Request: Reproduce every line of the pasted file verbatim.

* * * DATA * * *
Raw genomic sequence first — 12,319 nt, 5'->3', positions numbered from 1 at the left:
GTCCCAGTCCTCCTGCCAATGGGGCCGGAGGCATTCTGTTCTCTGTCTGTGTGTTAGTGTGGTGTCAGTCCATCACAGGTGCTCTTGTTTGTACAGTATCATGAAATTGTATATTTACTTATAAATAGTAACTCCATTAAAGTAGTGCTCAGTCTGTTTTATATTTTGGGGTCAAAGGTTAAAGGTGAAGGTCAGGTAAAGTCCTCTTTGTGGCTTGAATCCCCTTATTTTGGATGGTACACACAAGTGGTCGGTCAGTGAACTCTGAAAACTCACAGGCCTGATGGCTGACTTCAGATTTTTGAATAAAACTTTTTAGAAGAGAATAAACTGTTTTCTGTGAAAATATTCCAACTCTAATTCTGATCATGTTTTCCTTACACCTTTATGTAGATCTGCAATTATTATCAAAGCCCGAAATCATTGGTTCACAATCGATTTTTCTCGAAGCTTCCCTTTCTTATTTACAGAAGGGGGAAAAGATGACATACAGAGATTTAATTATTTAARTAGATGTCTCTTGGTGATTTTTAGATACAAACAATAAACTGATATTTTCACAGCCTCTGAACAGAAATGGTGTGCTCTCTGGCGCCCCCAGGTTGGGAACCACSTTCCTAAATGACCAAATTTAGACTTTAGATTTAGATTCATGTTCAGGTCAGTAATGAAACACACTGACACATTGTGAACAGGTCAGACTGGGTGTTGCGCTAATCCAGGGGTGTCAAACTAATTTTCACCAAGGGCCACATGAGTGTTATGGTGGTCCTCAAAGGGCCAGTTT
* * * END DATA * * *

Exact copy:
Raw genomic sequence first — 12,319 nt, 5'->3', positions numbered from 1 at the left:
GTCCCAGTCCTCCTGCCAATGGGGCCGGAGGCATTCTGTTCTCTGTCTGTGTGTTAGTGTGGTGTCAGTCCATCACAGGTGCTCTTGTTTGTACAGTATCATGAAATTGTATATTTACTTATAAATAGTAACTCCATTAAAGTAGTGCTCAGTCTGTTTTATATTTTGGGGTCAAAGGTTAAAGGTGAAGGTCAGGTAAAGTCCTCTTTGTGGCTTGAATCCCCTTATTTTGGATGGTACACACAAGTGGTCGGTCAGTGAACTCTGAAAACTCACAGGCCTGATGGCTGACTTCAGATTTTTGAATAAAACTTTTTAGAAGAGAATAAACTGTTTTCTGTGAAAATATTCCAACTCTAATTCTGATCATGTTTTCCTTACACCTTTATGTAGATCTGCAATTATTATCAAAGCCCGAAATCATTGGTTCACAATCGATTTTTCTCGAAGCTTCCCTTTCTTATTTACAGAAGGGGGAAAAGATGACATACAGAGATTTAATTATTTAARTAGATGTCTCTTGGTGATTTTTAGATACAAACAATAAACTGATATTTTCACAGCCTCTGAACAGAAATGGTGTGCTCTCTGGCGCCCCCAGGTTGGGAACCACSTTCCTAAATGACCAAATTTAGACTTTAGATTTAGATTCATGTTCAGGTCAGTAATGAAACACACTGACACATTGTGAACAGGTCAGACTGGGTGTTGCGCTAATCCAGGGGTGTCAAACTAATTTTCACCAAGGGCCACATGAGTGTTATGGTGGTCCTCAAAGGGCCAGTTT